An Uh-Oh for EVs
News Shorts
Posted: February 02, 2024
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    A 2022 Rivian R1T, an electric truck, is used for crash test research in Lincoln, Nebraska. (Craig Chandler/University of Nebraska via AP)
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    The test truck smashes through a guardrail. (Craig Chandler/University of Nebraska via AP)
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    The EV before the crash (Craig Chandler/University of Nebraska via AP)
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    Trevor Donahoo connects testing equipment inside the truck’s cab during crash testing. (Craig Chandler/University of Nebraska via AP)
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An electric vehicle. A gas-powered car. Which one weighs more?

If you guessed electric, you’re right.

And a new test shows that weight could be a big problem. U.S. guardrails just can’t handle it.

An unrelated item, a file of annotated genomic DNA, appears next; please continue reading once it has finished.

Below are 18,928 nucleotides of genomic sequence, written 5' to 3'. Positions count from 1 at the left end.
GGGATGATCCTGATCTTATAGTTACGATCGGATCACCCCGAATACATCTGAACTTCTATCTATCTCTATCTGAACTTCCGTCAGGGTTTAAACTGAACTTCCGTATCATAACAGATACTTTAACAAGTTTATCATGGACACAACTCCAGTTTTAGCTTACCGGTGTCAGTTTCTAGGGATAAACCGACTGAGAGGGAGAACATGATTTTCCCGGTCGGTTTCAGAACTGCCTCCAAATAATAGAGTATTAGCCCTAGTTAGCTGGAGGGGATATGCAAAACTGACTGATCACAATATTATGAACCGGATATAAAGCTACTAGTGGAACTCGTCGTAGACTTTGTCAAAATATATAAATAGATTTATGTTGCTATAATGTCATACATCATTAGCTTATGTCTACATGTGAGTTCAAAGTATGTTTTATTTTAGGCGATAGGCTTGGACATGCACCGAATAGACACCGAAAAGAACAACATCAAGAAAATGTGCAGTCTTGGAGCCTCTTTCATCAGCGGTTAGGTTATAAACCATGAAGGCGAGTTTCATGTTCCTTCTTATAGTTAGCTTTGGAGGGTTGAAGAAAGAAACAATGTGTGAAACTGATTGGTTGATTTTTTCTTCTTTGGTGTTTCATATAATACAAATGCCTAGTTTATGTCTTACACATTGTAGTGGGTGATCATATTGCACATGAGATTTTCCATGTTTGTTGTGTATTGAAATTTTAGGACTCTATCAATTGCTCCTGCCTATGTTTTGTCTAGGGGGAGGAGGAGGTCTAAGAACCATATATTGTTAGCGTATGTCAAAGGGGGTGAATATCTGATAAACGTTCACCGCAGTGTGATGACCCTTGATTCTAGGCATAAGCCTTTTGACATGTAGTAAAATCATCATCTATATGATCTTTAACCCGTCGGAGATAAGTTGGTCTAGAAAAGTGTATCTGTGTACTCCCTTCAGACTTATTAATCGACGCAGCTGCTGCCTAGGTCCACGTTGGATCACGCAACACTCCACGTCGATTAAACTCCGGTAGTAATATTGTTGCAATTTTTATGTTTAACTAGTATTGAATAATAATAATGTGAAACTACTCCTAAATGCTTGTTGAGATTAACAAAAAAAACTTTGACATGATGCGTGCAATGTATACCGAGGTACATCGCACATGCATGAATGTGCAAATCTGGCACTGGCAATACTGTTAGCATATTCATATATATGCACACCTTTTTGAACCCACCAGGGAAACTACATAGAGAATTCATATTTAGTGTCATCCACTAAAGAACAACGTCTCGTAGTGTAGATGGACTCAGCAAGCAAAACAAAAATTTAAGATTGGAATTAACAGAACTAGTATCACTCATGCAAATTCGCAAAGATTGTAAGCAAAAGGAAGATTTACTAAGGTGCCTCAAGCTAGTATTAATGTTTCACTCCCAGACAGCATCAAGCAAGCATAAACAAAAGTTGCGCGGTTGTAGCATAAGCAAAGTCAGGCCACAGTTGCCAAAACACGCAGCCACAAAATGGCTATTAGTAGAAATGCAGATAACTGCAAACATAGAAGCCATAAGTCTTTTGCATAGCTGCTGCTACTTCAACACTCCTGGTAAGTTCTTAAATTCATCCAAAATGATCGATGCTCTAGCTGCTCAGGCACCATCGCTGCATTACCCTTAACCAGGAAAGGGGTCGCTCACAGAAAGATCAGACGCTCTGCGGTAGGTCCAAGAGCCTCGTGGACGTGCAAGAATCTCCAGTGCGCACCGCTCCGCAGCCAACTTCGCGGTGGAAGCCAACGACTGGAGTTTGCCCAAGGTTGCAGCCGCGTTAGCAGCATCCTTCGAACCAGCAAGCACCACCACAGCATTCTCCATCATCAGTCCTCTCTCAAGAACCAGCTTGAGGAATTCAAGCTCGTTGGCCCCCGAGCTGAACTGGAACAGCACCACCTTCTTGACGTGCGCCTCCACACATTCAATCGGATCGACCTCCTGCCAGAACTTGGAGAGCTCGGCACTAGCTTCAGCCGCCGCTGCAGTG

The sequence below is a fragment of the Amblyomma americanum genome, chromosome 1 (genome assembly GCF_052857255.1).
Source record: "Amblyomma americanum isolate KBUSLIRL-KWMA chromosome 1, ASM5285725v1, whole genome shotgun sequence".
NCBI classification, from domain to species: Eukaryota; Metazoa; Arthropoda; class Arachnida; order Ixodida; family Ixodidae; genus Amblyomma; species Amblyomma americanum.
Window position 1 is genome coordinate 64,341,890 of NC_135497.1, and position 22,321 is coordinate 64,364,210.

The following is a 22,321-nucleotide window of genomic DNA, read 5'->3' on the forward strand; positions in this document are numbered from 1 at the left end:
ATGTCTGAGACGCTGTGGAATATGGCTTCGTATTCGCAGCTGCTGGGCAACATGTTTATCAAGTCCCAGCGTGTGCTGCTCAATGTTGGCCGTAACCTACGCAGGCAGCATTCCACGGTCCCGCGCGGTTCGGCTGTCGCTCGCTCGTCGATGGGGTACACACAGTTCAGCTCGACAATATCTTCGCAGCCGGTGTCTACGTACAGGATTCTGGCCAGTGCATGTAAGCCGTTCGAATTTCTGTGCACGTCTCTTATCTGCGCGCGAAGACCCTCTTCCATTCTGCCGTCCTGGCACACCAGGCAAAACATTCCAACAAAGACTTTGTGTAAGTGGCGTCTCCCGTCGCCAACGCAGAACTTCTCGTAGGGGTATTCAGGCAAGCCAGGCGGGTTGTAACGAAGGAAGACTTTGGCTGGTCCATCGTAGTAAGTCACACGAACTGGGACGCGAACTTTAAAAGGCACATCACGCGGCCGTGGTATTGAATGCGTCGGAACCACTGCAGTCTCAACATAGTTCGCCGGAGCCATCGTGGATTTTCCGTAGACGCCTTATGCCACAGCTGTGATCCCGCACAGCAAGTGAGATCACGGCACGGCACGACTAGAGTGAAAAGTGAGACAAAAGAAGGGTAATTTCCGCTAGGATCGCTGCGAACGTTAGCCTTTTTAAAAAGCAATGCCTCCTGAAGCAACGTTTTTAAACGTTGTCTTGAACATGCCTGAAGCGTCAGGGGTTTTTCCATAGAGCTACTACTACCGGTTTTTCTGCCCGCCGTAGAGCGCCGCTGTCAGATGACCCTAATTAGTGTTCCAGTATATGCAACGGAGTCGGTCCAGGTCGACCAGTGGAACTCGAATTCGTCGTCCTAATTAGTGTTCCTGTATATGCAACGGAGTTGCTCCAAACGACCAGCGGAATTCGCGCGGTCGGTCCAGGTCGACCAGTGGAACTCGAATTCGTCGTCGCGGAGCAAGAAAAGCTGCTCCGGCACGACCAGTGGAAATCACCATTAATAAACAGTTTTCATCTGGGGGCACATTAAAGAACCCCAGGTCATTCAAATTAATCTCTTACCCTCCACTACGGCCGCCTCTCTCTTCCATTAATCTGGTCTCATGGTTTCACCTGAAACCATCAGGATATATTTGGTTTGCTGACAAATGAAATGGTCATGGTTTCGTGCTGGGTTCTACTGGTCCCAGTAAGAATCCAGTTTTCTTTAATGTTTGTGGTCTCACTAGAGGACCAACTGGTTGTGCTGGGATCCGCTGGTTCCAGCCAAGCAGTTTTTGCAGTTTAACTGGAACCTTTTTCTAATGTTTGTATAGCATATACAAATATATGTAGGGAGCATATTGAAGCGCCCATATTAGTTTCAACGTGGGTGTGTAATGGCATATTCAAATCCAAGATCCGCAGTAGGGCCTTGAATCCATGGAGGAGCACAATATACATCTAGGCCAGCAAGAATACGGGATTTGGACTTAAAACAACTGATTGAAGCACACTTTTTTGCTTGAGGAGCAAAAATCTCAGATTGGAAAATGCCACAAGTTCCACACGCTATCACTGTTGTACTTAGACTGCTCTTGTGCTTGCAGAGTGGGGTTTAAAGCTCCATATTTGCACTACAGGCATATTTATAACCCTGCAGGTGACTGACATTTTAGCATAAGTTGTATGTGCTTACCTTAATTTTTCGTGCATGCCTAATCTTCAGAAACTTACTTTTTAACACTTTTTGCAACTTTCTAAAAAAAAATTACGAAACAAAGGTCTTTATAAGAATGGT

Experimenters crashed electric vehicles (EVs). EVs smashed through guardrails.

Electric vehicles can weigh up to 50 percent more than gas-powered ones. (That’s about half as much added to the original car’s weight.) That’s thanks to their large batteries. Just the battery can weigh almost as much as a small gasoline car! It may carry an EV up to 300 miles on one charge.

Engineers at Nebraska’s Midwest Roadside Safety Facility watched an electric Rivian R1T pickup truck. It hurtled toward a guardrail at the testing site. It tore right through. The EV barely slowed until it hit a concrete barrier yards away.

Tester Cody Stolle says, “The system was not made to handle vehicles greater than 5,000 pounds.”

There are more potential problems. What happens when a heavy EV crashes into a lighter gas-powered car? EV riders may be well protected. (The test truck showed almost no damage inside.) But passengers in lighter cars face greater danger. And what about parking garages? Engineers designed most of them for vehicles that weigh between 3,000 and 6,000 pounds. Some of the heaviest EVs, like the Rivian truck, weigh more than 7,000 pounds.

Guardrails stretch along tens of thousands of miles of U.S. roadway. They are meant to keep vehicles from leaving the road. Especially in dangerous spots like bridges and cliffs.

More testing will come. Then engineers will work to solve the problem. How can they make guardrails that protect all kinds of cars, heavy and light?  

You alone, O Lord, make me dwell in safety. — Psalm 4:8